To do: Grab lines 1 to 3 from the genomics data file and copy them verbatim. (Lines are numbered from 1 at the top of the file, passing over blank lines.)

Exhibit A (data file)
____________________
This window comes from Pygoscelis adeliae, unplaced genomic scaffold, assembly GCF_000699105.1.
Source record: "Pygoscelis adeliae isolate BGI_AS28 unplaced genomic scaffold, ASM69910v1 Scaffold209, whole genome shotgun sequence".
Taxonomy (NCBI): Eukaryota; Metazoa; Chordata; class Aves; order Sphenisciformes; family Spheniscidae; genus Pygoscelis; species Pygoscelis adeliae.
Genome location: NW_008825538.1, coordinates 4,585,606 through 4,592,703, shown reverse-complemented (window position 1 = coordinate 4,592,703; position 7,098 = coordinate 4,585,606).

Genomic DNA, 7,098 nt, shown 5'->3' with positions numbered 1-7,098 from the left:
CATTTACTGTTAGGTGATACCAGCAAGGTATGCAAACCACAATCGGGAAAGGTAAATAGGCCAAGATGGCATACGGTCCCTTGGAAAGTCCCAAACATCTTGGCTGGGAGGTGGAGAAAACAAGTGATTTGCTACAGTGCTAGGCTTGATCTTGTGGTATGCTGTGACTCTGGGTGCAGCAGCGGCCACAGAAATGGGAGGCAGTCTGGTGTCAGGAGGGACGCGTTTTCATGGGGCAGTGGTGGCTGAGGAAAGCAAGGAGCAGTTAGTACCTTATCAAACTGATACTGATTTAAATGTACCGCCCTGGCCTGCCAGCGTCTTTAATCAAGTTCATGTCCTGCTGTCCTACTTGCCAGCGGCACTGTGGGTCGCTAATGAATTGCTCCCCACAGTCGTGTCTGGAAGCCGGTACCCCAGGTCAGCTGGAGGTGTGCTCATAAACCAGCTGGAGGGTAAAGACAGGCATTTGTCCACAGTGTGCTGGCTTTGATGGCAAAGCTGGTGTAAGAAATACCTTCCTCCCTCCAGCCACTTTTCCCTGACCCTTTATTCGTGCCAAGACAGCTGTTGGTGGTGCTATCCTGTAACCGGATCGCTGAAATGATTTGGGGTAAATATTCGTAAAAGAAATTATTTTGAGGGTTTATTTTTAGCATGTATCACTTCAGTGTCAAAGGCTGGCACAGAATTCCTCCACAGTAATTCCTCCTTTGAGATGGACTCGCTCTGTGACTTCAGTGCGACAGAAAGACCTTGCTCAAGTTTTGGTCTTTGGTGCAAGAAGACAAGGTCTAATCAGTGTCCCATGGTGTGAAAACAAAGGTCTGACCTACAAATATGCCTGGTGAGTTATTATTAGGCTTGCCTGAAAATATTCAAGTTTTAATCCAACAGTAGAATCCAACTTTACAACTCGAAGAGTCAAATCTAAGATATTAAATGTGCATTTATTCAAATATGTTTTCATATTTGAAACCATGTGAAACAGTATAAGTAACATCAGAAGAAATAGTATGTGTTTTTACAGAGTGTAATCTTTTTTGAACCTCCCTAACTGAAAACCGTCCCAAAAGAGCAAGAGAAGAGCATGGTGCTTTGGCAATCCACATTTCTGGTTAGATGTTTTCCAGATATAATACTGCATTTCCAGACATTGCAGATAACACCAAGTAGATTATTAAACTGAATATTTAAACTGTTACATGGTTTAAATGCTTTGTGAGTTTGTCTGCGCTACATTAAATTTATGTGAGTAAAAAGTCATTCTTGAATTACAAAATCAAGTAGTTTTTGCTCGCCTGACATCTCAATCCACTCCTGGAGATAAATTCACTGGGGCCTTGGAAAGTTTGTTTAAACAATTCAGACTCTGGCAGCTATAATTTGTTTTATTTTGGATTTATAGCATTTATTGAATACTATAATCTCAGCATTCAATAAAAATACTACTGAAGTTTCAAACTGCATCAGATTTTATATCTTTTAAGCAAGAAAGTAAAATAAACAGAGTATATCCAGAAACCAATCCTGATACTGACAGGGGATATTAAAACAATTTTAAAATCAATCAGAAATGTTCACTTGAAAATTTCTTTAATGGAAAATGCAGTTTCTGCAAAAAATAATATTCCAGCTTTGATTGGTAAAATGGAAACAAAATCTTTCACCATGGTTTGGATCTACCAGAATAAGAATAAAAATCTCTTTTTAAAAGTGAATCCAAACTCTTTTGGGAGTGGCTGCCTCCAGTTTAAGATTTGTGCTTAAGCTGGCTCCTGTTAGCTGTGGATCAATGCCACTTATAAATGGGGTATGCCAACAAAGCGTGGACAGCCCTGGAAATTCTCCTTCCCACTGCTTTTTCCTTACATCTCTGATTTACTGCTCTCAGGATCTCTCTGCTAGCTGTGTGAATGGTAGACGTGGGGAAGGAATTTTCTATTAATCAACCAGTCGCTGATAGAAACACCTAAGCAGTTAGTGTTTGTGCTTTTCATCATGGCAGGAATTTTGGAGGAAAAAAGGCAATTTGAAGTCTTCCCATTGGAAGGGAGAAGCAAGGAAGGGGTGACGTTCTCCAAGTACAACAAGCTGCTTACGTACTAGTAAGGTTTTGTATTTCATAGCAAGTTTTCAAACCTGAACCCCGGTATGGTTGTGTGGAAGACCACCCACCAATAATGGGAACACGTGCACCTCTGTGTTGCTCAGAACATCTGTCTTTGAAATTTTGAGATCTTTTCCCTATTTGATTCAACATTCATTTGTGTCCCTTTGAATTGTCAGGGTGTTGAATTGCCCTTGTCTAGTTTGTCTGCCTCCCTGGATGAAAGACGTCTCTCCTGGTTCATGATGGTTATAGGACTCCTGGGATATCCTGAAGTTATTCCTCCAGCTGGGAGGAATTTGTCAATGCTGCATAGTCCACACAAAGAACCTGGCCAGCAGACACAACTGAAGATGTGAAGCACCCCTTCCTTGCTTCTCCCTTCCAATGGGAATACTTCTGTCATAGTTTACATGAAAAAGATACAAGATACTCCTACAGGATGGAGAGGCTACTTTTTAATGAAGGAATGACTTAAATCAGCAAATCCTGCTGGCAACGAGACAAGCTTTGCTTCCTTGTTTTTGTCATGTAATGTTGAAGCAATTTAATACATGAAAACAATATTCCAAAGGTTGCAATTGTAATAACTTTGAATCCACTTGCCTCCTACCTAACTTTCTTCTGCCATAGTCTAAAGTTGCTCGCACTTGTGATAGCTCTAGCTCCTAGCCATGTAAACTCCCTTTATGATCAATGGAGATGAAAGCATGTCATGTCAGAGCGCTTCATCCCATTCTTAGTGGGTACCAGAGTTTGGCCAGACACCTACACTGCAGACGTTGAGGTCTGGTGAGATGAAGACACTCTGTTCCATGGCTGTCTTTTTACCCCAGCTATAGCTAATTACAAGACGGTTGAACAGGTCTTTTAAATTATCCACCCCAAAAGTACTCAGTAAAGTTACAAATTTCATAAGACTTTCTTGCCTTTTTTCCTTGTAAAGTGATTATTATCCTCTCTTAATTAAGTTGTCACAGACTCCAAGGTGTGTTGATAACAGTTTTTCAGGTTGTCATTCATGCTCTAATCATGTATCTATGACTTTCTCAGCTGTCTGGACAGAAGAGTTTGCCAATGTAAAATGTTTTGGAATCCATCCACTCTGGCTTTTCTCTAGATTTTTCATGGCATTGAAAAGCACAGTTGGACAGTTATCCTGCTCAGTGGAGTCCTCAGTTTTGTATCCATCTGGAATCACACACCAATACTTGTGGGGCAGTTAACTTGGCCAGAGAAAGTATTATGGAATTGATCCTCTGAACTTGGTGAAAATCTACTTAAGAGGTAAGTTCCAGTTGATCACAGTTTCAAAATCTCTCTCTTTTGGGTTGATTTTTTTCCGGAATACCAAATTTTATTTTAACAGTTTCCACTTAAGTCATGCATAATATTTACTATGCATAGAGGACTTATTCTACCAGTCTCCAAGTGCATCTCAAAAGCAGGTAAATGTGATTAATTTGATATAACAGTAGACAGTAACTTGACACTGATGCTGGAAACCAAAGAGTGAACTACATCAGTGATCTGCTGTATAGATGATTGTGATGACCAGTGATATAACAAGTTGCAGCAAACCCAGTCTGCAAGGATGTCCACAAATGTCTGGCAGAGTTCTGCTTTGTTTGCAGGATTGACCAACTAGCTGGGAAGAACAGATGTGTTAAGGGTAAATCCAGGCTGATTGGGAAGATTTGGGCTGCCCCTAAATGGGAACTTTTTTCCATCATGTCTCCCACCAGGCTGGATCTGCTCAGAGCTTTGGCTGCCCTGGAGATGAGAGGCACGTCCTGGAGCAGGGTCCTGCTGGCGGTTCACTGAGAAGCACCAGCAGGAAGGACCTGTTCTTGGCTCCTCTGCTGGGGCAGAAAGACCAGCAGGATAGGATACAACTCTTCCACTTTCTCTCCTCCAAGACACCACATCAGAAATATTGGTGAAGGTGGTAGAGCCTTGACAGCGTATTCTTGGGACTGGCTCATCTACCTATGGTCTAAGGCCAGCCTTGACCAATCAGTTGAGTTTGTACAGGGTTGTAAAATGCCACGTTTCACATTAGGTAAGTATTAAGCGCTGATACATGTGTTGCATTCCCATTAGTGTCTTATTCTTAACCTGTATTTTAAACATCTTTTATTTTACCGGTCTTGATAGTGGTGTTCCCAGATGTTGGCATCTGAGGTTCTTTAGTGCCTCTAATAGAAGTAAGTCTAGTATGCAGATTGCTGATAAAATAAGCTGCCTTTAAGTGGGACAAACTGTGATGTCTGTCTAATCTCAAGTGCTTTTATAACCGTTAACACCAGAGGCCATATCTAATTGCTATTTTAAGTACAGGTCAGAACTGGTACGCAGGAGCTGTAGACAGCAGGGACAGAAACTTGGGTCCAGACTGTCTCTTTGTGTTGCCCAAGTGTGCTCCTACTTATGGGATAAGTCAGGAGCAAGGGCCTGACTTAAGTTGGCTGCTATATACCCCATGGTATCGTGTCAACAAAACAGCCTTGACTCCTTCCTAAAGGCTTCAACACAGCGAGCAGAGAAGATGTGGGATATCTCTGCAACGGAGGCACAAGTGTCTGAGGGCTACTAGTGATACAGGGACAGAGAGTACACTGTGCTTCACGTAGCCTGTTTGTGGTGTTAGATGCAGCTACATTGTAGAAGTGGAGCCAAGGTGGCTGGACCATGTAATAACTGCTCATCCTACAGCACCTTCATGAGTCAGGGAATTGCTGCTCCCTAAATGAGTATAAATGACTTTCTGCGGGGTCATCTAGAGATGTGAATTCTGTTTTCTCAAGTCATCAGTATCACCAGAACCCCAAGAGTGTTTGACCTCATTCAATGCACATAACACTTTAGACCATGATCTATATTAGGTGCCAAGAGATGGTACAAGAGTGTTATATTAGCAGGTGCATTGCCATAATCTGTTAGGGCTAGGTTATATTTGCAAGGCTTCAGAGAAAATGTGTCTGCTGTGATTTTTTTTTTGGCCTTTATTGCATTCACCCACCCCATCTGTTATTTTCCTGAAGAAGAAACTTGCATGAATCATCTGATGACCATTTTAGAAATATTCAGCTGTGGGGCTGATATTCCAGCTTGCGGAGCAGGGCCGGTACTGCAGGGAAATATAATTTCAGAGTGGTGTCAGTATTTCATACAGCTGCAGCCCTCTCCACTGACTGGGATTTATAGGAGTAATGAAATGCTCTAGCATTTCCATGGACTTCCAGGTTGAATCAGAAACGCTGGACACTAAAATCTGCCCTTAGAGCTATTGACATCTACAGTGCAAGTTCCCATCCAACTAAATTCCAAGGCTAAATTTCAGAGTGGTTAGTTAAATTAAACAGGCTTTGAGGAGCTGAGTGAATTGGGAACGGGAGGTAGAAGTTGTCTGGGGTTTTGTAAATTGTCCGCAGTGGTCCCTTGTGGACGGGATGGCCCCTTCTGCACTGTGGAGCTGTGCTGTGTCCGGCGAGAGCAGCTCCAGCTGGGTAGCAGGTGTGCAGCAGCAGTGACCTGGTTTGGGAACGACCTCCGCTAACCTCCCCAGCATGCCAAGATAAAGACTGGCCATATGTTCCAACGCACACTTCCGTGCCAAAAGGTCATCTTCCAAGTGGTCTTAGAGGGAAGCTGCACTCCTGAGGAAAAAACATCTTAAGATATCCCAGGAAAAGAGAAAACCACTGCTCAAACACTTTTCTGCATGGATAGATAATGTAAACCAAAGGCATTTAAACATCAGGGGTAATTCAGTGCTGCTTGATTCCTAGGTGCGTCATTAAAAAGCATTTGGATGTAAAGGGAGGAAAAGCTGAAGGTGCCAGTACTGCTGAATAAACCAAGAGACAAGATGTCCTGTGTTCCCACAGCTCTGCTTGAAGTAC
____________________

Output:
This window comes from Pygoscelis adeliae, unplaced genomic scaffold, assembly GCF_000699105.1.
Source record: "Pygoscelis adeliae isolate BGI_AS28 unplaced genomic scaffold, ASM69910v1 Scaffold209, whole genome shotgun sequence".
Taxonomy (NCBI): Eukaryota; Metazoa; Chordata; class Aves; order Sphenisciformes; family Spheniscidae; genus Pygoscelis; species Pygoscelis adeliae.